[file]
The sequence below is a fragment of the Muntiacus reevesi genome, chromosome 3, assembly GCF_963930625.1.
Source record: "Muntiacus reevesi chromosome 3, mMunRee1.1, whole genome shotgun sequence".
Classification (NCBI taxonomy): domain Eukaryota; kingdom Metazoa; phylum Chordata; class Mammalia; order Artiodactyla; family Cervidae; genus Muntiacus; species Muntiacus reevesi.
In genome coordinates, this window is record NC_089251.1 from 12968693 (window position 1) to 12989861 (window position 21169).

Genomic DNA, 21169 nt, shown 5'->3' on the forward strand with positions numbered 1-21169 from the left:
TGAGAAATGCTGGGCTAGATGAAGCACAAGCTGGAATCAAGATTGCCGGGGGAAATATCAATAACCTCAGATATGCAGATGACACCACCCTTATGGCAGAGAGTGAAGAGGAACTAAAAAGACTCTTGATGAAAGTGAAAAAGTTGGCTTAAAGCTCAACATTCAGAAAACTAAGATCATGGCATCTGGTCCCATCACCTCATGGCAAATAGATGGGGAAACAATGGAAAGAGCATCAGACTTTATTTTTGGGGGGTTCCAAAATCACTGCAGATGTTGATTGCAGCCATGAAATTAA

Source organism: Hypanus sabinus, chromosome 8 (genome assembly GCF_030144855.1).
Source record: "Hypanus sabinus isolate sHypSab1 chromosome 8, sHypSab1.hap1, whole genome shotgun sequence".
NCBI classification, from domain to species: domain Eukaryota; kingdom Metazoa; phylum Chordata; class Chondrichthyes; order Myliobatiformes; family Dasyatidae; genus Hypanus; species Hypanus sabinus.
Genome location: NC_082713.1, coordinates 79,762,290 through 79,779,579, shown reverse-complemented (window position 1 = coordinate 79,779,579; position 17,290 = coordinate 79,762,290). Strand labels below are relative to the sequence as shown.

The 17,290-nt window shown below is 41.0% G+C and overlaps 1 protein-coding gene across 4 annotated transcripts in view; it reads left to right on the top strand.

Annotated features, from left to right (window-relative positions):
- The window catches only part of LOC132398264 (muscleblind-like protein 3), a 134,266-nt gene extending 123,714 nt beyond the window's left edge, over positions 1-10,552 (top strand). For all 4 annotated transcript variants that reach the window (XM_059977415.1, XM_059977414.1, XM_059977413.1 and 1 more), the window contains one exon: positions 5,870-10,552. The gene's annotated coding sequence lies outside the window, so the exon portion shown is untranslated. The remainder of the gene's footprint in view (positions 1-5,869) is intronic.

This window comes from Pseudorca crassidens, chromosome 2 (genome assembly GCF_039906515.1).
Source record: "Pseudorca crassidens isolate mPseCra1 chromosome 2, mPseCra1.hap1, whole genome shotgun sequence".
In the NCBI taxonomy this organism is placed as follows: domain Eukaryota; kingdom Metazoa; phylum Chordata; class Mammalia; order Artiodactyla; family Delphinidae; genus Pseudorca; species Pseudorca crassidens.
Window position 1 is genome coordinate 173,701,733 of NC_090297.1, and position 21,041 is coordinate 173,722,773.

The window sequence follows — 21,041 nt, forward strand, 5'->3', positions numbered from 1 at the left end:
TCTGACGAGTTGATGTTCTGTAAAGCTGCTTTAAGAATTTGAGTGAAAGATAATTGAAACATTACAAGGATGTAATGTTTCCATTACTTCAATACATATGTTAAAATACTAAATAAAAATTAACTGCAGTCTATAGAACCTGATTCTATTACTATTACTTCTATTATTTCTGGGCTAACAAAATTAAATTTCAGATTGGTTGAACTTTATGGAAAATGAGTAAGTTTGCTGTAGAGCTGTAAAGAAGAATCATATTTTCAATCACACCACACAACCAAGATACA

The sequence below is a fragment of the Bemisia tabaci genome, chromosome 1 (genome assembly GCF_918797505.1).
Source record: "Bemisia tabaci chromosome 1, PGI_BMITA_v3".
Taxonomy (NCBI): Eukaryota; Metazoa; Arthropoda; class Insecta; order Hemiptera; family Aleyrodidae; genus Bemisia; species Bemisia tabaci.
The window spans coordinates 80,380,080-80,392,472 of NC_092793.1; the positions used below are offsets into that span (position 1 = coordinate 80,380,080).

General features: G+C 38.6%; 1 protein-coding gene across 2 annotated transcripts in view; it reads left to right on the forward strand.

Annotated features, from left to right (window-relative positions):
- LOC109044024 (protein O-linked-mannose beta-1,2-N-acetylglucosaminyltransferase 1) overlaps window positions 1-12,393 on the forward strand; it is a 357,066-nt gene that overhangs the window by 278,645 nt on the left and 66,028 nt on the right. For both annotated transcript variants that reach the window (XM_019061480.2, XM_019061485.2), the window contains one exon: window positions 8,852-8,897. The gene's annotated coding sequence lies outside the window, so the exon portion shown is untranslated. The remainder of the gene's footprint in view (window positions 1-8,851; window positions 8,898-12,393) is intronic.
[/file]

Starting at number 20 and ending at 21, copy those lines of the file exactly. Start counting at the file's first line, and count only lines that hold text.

The sequence below is a fragment of the Bemisia tabaci genome, chromosome 1 (genome assembly GCF_918797505.1).
Source record: "Bemisia tabaci chromosome 1, PGI_BMITA_v3".